Postillon de Lonjumeau at Opéra Comique
Being deprived of live performances has created opportunities for searching among videos available online for famous works on the borders of the repertory which have always eluded one. In the last few months, I have caught up with, for example, Spontini’s La Vestale, Rimsky-Korsakov’s Legend of the Invisible City of Kitezh and Dallapiccola’s Volo di Notte, all of them interesting and powerful pieces. One can also find prominent singers whose stage appearances have had to be missed for reasons of travelling distance, cost of tickets or unlucky timing. So, for two reasons, I was delighted to find on You Tube a recorded streaming from the Paris Opéra Comique of Adolphe Adam’s Postillon de Lonjumeau, starring the American tenor Michael Spyres,
The work is known primarily for its famous aria, and almost signature tune, “Oh qu’il beau, le postillon de Lonjumeau” a favourite showpiece for tenors with brilliant high notes. But, as this performance revealed, it is much more than a “one-aria opera”. It is full of rollicking good tunes, some delightful duets, as well as virtuoso writing for both tenor and soprano. The plot is admittedly silly, but that is not unusual for the first half of the 19th century, and the rhyming couplets of the libretto are engaging and witty. It also satirises opera and opera administration in the manner of Donizetti’s Viva la Mama.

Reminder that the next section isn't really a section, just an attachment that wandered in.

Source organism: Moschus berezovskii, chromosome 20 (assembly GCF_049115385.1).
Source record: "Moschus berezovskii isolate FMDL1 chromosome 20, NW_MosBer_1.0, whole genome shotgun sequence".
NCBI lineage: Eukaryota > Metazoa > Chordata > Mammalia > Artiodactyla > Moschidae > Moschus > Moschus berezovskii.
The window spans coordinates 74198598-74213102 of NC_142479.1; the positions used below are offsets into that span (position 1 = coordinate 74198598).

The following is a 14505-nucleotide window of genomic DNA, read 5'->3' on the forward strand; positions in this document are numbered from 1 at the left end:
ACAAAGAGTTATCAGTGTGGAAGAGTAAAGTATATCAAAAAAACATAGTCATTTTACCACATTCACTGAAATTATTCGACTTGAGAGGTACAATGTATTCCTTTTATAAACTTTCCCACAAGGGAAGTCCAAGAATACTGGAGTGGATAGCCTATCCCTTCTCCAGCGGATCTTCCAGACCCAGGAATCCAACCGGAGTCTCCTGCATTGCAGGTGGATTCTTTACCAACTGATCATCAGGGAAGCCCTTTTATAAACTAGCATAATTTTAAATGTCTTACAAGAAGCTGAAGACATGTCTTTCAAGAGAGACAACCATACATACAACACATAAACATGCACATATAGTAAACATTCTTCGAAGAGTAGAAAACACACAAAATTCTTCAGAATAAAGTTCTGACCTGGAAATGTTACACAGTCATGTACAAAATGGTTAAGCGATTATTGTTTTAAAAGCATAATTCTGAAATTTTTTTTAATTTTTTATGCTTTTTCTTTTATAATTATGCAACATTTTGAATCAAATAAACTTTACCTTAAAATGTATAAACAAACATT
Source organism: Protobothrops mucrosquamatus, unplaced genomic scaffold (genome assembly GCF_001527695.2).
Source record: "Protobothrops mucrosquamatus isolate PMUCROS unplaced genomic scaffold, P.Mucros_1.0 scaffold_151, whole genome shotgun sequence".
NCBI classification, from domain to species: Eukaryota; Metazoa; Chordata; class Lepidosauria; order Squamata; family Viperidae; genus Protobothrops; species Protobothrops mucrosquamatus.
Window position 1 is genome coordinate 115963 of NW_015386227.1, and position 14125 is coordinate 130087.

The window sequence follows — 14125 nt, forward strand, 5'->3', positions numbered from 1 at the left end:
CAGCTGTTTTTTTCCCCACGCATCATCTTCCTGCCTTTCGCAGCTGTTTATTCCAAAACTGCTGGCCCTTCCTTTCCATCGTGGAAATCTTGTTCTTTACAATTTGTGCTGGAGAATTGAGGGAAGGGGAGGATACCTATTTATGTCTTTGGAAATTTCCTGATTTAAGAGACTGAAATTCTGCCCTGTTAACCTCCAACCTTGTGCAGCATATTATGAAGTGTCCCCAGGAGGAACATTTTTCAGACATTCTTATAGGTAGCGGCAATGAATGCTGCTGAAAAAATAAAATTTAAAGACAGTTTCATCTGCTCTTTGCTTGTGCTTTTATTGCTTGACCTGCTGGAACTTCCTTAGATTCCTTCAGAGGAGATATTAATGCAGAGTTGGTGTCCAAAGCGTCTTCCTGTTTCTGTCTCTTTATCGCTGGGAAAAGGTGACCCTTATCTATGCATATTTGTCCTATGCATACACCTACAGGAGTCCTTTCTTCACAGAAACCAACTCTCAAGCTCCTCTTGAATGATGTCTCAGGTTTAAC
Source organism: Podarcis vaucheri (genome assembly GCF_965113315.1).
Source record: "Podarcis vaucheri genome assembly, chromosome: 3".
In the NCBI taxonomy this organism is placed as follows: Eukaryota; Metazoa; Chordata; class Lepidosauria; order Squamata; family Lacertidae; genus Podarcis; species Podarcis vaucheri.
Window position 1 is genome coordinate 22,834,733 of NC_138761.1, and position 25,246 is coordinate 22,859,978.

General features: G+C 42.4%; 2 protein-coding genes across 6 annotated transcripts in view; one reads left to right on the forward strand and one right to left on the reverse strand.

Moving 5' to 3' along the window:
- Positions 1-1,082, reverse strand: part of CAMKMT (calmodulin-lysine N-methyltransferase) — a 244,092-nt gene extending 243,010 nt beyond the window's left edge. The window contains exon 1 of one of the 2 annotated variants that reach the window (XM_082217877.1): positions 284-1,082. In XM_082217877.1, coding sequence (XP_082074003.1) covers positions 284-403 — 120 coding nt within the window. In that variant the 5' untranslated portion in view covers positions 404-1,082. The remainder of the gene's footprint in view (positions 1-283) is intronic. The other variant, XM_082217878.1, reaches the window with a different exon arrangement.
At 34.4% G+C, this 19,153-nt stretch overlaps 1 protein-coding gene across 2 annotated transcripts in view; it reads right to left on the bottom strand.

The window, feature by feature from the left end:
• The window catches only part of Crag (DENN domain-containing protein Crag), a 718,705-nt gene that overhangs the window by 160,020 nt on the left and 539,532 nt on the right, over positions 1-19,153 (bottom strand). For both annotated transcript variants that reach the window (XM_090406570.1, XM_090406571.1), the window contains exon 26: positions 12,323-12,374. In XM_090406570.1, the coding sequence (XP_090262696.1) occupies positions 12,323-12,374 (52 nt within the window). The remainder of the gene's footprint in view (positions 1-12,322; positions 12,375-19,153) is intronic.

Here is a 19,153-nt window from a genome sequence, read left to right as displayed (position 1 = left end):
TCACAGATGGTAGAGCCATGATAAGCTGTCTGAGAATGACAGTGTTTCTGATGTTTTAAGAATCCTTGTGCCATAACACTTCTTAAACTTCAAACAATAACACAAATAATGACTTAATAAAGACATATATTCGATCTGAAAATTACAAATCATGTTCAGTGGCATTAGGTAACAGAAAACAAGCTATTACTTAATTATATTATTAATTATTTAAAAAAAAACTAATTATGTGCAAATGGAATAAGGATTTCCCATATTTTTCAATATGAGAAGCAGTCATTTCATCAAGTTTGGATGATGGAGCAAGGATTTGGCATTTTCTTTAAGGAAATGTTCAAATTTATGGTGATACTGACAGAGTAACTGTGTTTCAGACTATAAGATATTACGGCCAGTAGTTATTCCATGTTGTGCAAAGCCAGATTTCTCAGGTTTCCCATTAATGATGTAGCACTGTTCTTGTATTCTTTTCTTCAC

Michel Fau’s production, along with the vivid, richly coloured designs of Emmanuel Charles and costumes of Christian Lacroix, astutely presented the comic opera as a picture book fable, with exaggerated characterisation and stylised gesture. It worked very well, as did Sebastian Rouland’s lively conducting of the Opéra de Rouen Orchestra (the production was shared with that company).
Spyres in the title role was indeed impressive. His voice has an attractive timbre and lilt, and singing in an unusually relaxed mode, he pulled off the high notes with aplomb. Dramatically, he convincingly combined vanity with artful opportunistic deviance. There is much spoken text in his part and the quality of his French was remarkably high. The Canadian soprano Florie Vanquette was his spirited lover, expertly shifting demeanour and accent from village innkeeper to a lady of noblesse. Vocally, she was assured though somewhat stretched by the demands of her Act Two, much decorated, aria. Those filling the smaller roles were competent rather than striking but that was less important since their contribution was mainly limited to comic interplay and musical ensembles.
Altogether a satisfying introduction to a most enjoyable example of opéra-comique and, Yes, on this showing, Spyres is something special.